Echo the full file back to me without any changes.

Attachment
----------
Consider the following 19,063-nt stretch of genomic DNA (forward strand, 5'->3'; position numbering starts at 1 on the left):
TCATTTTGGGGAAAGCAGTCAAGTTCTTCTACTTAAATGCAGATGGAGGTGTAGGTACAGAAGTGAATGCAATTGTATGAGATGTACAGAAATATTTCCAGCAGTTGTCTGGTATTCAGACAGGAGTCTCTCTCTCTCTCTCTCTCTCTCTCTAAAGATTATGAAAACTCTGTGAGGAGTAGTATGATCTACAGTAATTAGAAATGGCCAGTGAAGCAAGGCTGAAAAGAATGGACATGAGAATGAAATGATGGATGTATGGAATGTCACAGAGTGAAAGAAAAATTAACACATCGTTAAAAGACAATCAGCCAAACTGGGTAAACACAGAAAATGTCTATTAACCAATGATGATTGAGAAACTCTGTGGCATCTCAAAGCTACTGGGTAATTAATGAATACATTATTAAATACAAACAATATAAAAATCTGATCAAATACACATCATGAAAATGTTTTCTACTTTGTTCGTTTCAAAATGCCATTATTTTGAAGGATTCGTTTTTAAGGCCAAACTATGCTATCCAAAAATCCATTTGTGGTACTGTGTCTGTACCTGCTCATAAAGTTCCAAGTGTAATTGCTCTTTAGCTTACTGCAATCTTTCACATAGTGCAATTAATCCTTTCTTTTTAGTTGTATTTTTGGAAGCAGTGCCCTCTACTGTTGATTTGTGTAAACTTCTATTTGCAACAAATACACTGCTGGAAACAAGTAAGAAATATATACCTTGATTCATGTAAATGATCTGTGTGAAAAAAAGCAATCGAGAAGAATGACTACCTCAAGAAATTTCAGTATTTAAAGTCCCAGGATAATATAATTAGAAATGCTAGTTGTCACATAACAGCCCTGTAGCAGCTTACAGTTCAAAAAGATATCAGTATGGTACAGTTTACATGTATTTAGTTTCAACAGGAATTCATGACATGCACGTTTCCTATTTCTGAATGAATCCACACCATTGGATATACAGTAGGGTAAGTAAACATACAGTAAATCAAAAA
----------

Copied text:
Consider the following 19,063-nt stretch of genomic DNA (forward strand, 5'->3'; position numbering starts at 1 on the left):
TCATTTTGGGGAAAGCAGTCAAGTTCTTCTACTTAAATGCAGATGGAGGTGTAGGTACAGAAGTGAATGCAATTGTATGAGATGTACAGAAATATTTCCAGCAGTTGTCTGGTATTCAGACAGGAGTCTCTCTCTCTCTCTCTCTCTCTCTCTAAAGATTATGAAAACTCTGTGAGGAGTAGTATGATCTACAGTAATTAGAAATGGCCAGTGAAGCAAGGCTGAAAAGAATGGACATGAGAATGAAATGATGGATGTATGGAATGTCACAGAGTGAAAGAAAAATTAACACATCGTTAAAAGACAATCAGCCAAACTGGGTAAACACAGAAAATGTCTATTAACCAATGATGATTGAGAAACTCTGTGGCATCTCAAAGCTACTGGGTAATTAATGAATACATTATTAAATACAAACAATATAAAAATCTGATCAAATACACATCATGAAAATGTTTTCTACTTTGTTCGTTTCAAAATGCCATTATTTTGAAGGATTCGTTTTTAAGGCCAAACTATGCTATCCAAAAATCCATTTGTGGTACTGTGTCTGTACCTGCTCATAAAGTTCCAAGTGTAATTGCTCTTTAGCTTACTGCAATCTTTCACATAGTGCAATTAATCCTTTCTTTTTAGTTGTATTTTTGGAAGCAGTGCCCTCTACTGTTGATTTGTGTAAACTTCTATTTGCAACAAATACACTGCTGGAAACAAGTAAGAAATATATACCTTGATTCATGTAAATGATCTGTGTGAAAAAAAGCAATCGAGAAGAATGACTACCTCAAGAAATTTCAGTATTTAAAGTCCCAGGATAATATAATTAGAAATGCTAGTTGTCACATAACAGCCCTGTAGCAGCTTACAGTTCAAAAAGATATCAGTATGGTACAGTTTACATGTATTTAGTTTCAACAGGAATTCATGACATGCACGTTTCCTATTTCTGAATGAATCCACACCATTGGATATACAGTAGGGTAAGTAAACATACAGTAAATCAAAAA